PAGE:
Martyrs And Mixed Messages On Anniversary Of Libya Revolution

Post-Gaddafi Libya is a mix of newfound freedom and political instability. The latest news includes worries of an impending coup d"état after a top general suggested that the way forward for the country was to suspend Parliament.

Still, Libyans celebrated – or at least were free to acknowledge – the third anniversary of their 2011 revolution that overthrew long-time dictator Muammar Gaddafi. It was Feb. 17, 2011, when members of the Libyan opposition declared a "day of rage" against the regime, which culminated in Gaddafi's death during the ensuing civil war.

Despite serious security concerns, Libyans seemed to share a guarded optimism about the state of the nation. Here's how it looked on Twitter.

One of the more hopeful posts included a festive photo of decorated streets, and the declaration: "Libya is celebrating its third year of freedom, today everything is under control and accounted for, God is great."

ليبيا تحتفل بالعام الثالث من الحرية ،، لاخوف في ليبيا بعد اليوم الكل تحت الرقابة والمحاسبة ،، لاكبير إلا الله. pic.twitter.com/SfwtpYYTcg

— عمر بن عبدالعزيز (@oamaz7) February 17, 2014

A young Libyan woman living in the city of Misrata — where the revolution was born — tweeted a message of thanks to those who had died in the uprising.

It is now #Feb17 . I just want to take this opportunity to thank our Martyrs who died for us and our Freedom Fighters.” #ليبيا

— Omaimah_Basheer (@omaimahbt) February 17, 2014

Images of martyrs were also tweeted, accompanied by prayers. One tweet remembers pilot Muhammad Mubarak Al-Aqili.

الشهيد العقيد طيار محمد مبارك العقيلي صاحب اليمين الشهير "عليا اليمين بنغازي ما تخشها يا معمر" pic.twitter.com/IH1JtiV77A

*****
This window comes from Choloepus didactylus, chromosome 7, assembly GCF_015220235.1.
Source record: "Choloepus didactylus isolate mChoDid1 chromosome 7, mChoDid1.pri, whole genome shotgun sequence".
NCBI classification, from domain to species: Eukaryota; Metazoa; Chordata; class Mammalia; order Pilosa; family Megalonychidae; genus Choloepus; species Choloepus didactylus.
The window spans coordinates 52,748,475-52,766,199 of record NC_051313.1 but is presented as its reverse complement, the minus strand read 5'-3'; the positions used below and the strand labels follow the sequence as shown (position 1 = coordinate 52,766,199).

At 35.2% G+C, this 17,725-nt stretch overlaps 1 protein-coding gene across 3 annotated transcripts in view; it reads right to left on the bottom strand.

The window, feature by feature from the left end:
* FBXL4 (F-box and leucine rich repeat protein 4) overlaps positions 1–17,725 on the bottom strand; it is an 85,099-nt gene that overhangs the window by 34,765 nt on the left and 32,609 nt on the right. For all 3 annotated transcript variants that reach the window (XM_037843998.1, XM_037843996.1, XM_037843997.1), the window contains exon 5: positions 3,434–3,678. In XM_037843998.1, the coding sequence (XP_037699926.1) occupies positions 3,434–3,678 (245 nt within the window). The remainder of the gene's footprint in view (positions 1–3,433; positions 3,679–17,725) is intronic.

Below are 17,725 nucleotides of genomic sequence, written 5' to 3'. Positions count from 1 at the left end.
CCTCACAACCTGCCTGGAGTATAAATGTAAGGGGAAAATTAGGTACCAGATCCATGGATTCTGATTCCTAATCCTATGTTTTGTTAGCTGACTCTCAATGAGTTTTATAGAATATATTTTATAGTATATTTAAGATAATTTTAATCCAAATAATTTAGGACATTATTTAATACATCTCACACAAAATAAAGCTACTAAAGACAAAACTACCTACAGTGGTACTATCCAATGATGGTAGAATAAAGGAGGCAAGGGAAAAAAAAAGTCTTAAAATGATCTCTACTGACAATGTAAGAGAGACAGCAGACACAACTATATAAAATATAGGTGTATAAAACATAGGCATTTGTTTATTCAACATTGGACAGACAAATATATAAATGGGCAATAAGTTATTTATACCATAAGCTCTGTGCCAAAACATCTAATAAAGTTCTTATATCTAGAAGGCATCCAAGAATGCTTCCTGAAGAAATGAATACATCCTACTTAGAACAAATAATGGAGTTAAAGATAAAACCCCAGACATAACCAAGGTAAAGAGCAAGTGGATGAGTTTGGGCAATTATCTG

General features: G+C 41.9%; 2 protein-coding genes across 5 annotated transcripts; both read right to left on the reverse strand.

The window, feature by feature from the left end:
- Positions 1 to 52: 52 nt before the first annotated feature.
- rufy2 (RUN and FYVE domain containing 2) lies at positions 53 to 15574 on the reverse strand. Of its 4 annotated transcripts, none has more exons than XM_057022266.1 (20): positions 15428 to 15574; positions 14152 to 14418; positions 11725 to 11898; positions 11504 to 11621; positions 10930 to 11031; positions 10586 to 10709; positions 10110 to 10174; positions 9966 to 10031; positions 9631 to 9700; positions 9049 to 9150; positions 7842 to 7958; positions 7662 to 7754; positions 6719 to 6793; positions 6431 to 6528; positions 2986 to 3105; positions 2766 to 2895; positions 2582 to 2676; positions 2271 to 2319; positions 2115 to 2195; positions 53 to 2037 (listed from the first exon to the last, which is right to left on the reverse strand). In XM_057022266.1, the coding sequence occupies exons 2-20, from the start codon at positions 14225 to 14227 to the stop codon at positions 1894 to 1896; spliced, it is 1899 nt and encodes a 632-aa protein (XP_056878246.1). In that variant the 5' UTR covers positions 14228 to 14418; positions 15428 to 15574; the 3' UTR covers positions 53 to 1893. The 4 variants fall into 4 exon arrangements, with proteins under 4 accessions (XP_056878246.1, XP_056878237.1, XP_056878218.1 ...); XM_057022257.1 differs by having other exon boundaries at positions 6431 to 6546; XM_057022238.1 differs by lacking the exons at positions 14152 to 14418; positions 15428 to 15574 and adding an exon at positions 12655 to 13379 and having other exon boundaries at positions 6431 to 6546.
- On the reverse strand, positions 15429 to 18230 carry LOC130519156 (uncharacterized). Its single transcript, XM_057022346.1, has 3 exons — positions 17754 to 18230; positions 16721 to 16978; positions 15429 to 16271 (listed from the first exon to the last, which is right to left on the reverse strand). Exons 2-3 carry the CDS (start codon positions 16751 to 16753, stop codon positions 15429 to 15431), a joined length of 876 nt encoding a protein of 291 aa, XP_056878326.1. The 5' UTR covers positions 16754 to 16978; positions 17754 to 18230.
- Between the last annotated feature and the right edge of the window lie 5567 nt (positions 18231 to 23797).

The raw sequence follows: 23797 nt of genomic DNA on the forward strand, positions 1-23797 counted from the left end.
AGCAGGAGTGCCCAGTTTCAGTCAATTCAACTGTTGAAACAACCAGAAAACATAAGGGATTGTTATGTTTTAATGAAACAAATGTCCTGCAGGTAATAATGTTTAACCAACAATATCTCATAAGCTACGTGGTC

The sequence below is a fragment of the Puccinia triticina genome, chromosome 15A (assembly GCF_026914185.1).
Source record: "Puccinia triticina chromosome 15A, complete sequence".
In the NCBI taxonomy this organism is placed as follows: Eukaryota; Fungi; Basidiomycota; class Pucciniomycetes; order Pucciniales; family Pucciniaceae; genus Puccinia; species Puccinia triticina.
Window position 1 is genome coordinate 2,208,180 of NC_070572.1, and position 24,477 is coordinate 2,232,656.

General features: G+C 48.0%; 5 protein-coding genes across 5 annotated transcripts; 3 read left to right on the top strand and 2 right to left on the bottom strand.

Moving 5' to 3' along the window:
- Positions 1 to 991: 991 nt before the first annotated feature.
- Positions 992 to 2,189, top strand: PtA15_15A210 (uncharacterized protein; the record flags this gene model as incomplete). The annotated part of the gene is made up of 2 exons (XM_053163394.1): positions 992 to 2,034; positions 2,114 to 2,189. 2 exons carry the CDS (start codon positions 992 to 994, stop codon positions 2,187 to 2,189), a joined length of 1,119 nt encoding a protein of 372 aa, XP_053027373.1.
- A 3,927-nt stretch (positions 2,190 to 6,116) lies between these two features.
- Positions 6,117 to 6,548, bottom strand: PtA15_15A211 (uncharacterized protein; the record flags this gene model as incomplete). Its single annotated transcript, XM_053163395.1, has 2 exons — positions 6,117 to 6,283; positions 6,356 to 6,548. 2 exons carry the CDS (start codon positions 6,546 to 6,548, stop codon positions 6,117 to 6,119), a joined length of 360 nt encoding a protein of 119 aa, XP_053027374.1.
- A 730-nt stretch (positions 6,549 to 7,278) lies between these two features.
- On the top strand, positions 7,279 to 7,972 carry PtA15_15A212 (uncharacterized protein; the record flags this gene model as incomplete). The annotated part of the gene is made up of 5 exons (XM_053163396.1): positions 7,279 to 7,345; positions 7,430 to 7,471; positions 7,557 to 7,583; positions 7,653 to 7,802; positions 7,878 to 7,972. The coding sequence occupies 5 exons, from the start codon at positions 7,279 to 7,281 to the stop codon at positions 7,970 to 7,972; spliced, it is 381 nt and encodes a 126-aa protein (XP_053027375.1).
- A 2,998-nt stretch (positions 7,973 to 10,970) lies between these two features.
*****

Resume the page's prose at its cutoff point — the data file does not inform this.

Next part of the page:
— تغريدات ليبيا (@LibyaTopTweets) February 17, 2014

Another similar tweet reads, "#memories of the revolution #that we may not forget the martyr Muhammad Nabus."

#ذكريات_الثورة #لكي_لا_ننسي الشهيد محمد نبوس pic.twitter.com/MHgmHnrMcT

— Tawfik Bensaud (@TBensaud) February 17, 2014

Using the same hashtag, a young Libyan woman in the revolutionary town of Benghazi recalled: "#memories of the revolution — making food for the thuwar revolutionaries."

#ذكريات_الثورة making food for the thuwar ✌️

— R. (@3doditee) February 16, 2014

Not all tweets were thankful and celebratory, however. ">The same young Libyan woman who tweeted about making food also recalled: "#memories of the revolution — when we could walk around Benghazi alone and still feel safe!"

Twitter debates also ensued over whether a revolution actually happened, and whether it has been successful.

For All Those Who Don't believe The Revolution Was Successful. #17Feb #Libya pic.twitter.com/IrseMuNUXK

— Areej أريج ↑ (@3alaDil3owna) February 17, 2014

Still, the tone on the ground seemed to be one of guarded optimism. One tweet featured an image of a Libyan man carrying a poster, reading, "In spite of the shortcomings, I will celebrate the February 17th anniversary."

Dear negative people #Libya pic.twitter.com/gCvyP4XCpz

— R. (@3doditee) February 17, 2014

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Geopolitics

REvil Bust: Is Russian Cybercrime Crackdown Just A Decoy From Ukraine?

This weekend’s unprecedented operation to dismantle the cybercriminal REvil network in Russia was carried out on a request and information from Washington. Occurring just as the two countries face off over the Russian threat to invade Ukraine raises more questions than it answers.

Kyiv blamed Russia for another cyber-attack that knocked out key Ukrainian government websites last week

Cameron Manley

The world’s attention was gripped last week by the rising risk of war at the Russia-Ukraine border, and what some have called the worst breakdown in relations between Moscow and Washington since the end of the Cold War. Yet by the end of the week, another major story was unfolding more quietly across Russia that may shed light on the high-stakes geopolitical maneuvering.

By Friday night, Russian security forces had raided 25 addresses in St. Petersburg, Moscow and several other regions south of the capital in an operation to dismantle the notorious REvil group, accused of some of the worst cyberattacks in recent years to hit targets in the U.S. and elsewhere in the West.

And by Saturday, Russian online media Interfax was reporting that the FSB Russian intelligence services revealed that it had in fact been the U.S. authorities who had informed Russia "about the leaders of the criminal community and their involvement in attacks on the information resources of foreign high-tech companies.”

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